PlayStation Portables can be 'unbricked' by using a modified battery with the serial number 0xFFFFFFFF written to its EEPROM. Once modified, the PSP will boot from an IPL located on a memory stick rather than the NAND. In this way, a firmware or recovery application can be booted from the memory stick to restore the system.

Nintendo DS

There are two trojans [ (DS brick A snd B)] , similar to PSP Brick, that can brick the Nintendo DS. [cite web|url=|title=Virus Encyclopedia Search Results|accessdate=2008-09-08|publisher=Trend Micro] Like the PSP, the Nintendo DS can be bricked by a trojan or botched firmware update. However, the danger is reduced for a number of reasons:
* No firmware updates have yet been issued by Nintendo (however they have mentioned the possibility of using the Wii to send an official firmware update to a DS.Fact|date=July 2007) Although multiple firmware versions exist, there is no need for official procedure to install a new version; the updates are generally very minor. A major reason to install new firmware is for homebrew purposes.
* There is currently no known method for malicious software to infect a Nintendo DS without the user's knowledge. The only way a trojan could be run is for the user to be tricked into running it.Fact|date=September 2008
* The Nintendo DS contains a protection system which prevents important parts of the firmware from being overwritten unless a hardware switch is activated, such as the SL1 port covered by the red and white sticker under the battery cover. Removing this sticker and shorting this port considers your warranty null and void. Early DSes protected the first 25% of the firmware; while this was unfortunately not enough to prevent official firmware from being destroyed, all homebrew firmware (including FlashMe) places a simple recovery routine in this area. Newer DSes protect all but the last few sectors where the user settings are stored, and thus FlashMe is not required.Fact|date=September 2008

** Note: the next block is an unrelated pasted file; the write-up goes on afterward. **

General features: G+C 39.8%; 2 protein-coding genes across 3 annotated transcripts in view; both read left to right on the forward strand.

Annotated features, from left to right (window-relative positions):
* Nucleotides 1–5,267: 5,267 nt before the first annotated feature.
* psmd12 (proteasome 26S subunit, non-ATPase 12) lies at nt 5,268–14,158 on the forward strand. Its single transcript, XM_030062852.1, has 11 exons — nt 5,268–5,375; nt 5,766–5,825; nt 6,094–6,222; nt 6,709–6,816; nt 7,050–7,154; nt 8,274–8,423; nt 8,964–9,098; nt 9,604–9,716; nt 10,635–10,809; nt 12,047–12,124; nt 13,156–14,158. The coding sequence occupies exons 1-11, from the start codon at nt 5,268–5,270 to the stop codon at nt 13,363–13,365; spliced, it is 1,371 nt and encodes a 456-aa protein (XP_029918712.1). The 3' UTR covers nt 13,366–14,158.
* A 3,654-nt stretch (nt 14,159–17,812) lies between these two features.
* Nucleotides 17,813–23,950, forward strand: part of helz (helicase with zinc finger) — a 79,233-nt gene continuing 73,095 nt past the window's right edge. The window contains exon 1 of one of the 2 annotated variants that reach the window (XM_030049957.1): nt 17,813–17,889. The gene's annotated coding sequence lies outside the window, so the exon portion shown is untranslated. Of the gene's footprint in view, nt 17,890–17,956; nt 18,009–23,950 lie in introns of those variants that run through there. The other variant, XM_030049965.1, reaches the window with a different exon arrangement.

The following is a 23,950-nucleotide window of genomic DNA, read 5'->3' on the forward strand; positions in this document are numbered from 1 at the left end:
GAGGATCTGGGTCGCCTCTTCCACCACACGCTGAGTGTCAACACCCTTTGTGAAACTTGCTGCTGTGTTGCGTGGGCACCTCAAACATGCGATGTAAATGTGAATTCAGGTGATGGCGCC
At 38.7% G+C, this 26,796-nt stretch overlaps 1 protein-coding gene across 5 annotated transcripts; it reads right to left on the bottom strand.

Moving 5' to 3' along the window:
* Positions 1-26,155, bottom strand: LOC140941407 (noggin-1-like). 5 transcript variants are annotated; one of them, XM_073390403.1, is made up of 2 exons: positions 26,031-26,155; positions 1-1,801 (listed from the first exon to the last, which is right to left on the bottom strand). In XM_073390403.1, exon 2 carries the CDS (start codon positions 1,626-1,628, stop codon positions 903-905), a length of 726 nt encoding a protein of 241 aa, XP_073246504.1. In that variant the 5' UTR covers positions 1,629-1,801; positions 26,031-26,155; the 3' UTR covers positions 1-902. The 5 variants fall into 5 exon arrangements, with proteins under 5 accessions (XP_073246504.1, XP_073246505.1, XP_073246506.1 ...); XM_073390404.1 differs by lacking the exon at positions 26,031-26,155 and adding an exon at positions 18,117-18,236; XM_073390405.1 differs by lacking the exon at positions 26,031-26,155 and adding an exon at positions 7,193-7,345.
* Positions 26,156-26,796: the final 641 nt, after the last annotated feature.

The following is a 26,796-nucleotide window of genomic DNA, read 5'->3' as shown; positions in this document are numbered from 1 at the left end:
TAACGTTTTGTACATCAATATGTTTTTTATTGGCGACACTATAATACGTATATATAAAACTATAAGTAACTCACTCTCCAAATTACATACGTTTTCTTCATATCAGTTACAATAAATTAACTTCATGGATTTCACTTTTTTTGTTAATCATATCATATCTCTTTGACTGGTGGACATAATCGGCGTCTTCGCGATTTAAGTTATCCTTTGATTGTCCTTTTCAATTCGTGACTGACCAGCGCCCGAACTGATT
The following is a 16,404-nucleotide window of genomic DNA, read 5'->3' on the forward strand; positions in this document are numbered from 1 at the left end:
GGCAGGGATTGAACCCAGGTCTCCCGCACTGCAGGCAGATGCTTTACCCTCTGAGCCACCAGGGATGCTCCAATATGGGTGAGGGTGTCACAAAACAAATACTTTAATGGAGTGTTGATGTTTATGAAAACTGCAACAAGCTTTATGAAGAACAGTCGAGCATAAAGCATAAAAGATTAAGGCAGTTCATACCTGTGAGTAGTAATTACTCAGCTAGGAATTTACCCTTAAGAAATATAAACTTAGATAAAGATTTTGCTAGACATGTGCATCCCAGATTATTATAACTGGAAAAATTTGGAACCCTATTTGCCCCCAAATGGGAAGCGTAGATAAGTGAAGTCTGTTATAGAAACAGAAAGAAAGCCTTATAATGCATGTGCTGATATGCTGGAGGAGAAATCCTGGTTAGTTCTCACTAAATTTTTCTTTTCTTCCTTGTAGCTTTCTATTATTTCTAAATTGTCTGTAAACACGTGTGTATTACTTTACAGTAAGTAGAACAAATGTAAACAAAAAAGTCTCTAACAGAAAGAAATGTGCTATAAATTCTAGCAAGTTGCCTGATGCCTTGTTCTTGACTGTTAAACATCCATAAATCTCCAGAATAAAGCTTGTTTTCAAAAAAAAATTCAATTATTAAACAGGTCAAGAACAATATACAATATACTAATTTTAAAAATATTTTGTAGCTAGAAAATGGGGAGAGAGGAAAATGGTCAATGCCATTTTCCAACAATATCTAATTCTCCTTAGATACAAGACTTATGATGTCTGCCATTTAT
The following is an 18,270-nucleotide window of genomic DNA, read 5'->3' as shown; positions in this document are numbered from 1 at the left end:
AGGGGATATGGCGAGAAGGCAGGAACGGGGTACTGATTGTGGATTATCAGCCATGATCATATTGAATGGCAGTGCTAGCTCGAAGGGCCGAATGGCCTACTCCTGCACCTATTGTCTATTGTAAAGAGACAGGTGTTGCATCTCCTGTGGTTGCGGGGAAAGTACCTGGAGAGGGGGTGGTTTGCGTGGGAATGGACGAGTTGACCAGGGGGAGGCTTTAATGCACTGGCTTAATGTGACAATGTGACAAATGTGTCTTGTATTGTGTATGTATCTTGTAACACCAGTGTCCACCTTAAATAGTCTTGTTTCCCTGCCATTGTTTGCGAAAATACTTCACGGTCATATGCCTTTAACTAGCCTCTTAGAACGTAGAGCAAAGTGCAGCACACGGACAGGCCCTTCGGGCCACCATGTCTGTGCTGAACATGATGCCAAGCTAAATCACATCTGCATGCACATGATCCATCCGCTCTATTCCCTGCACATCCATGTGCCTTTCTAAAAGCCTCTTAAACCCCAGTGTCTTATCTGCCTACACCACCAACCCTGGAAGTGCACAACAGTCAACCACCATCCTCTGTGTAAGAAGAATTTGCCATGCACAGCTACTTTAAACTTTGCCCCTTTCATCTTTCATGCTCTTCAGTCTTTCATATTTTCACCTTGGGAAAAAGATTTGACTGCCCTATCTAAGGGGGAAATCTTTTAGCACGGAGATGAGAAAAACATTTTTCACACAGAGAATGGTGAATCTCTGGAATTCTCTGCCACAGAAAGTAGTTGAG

Other systems

Both the Xbox 360 and PlayStation 3 had reports of being bricked during official firmware updates. The solution of this usually involves sending the unit back to the manufacturer, which may or may not retain saved data. Both the PS3 and Xbox 360 can have their data recovered if the hard drive is kept. On July 2, 2008, an unsuccessful firmware update bricked a small but notable number of Playstation 3s. Affected systems could be recovered by replacing the internal hard drive, or using a PC with SATA support to reformat the hard drive, but all data on the hard drive would be lost.

All of the Motorola LTE (e.g. Motorola V3) and LTE2 (e.g. Motorola V3ROHS, K1) phones have the Boot firmware too. It can be accessed by turning off the phone, pressing the #, *, and power buttons simultaneously. It will show the actual firmware version, bootloader version and enables flash interface through USB for phone firmware update. This flash-based bootloader can be erased or damaged by buggy unlocking software or badly constructed firmware update files - in this case the phone will not even power up in bootloader mode, it will be bricked. However, a factory bootloader with limited security checks inside a ROM of the LTE and LTE2 CPU can be accessed by short-circuiting a specific resistor or pad (called "testpoint") on the PCB to ground, tricking the LTE or LTE2 CPU into thinking its Flash memory is empty, however this requires disassembling the phone and often cutting a hole into the soldered metal shield. The phone then enumerates as "S Blank" on the USB bus and allows for rewriting of the Bootloader firmware. Thus, for a technician capable of performing these steps, it is possible to unbrick any Motorola LTE or LTE2 based phone. Also, some routers like the WRT54G series from Linksys have the ability to upgrade firmware or install customized versions of firmware. With this there is also a possibility of the device becoming bricked. It is usually recommended not to upgrade the firmware over a wireless connection because it has greater chance of losing the signal in mid-upgrade and lead to bricking. Even if the device is not reflashable by an average user, it is recoverable by disassembling the device and reloading the firmware through a JTAG interface.

Online services

Since many newer systems capable of accessing online services (such as the Xbox and iPhone) have internal hardware-based unique identifiers, individual systems may be tracked over a network and banned from accessing certain online services. Such systems usually continue to operate for purposes unrelated to the online service, but they are often considered "bricked" by users of the online service.


External links

* [ CATB.ORG Jargon File]
* []
* [ PSP updates]
* [ Reviving a bricked Dell Axim X51/X51v]
* [ iPhone Hacks]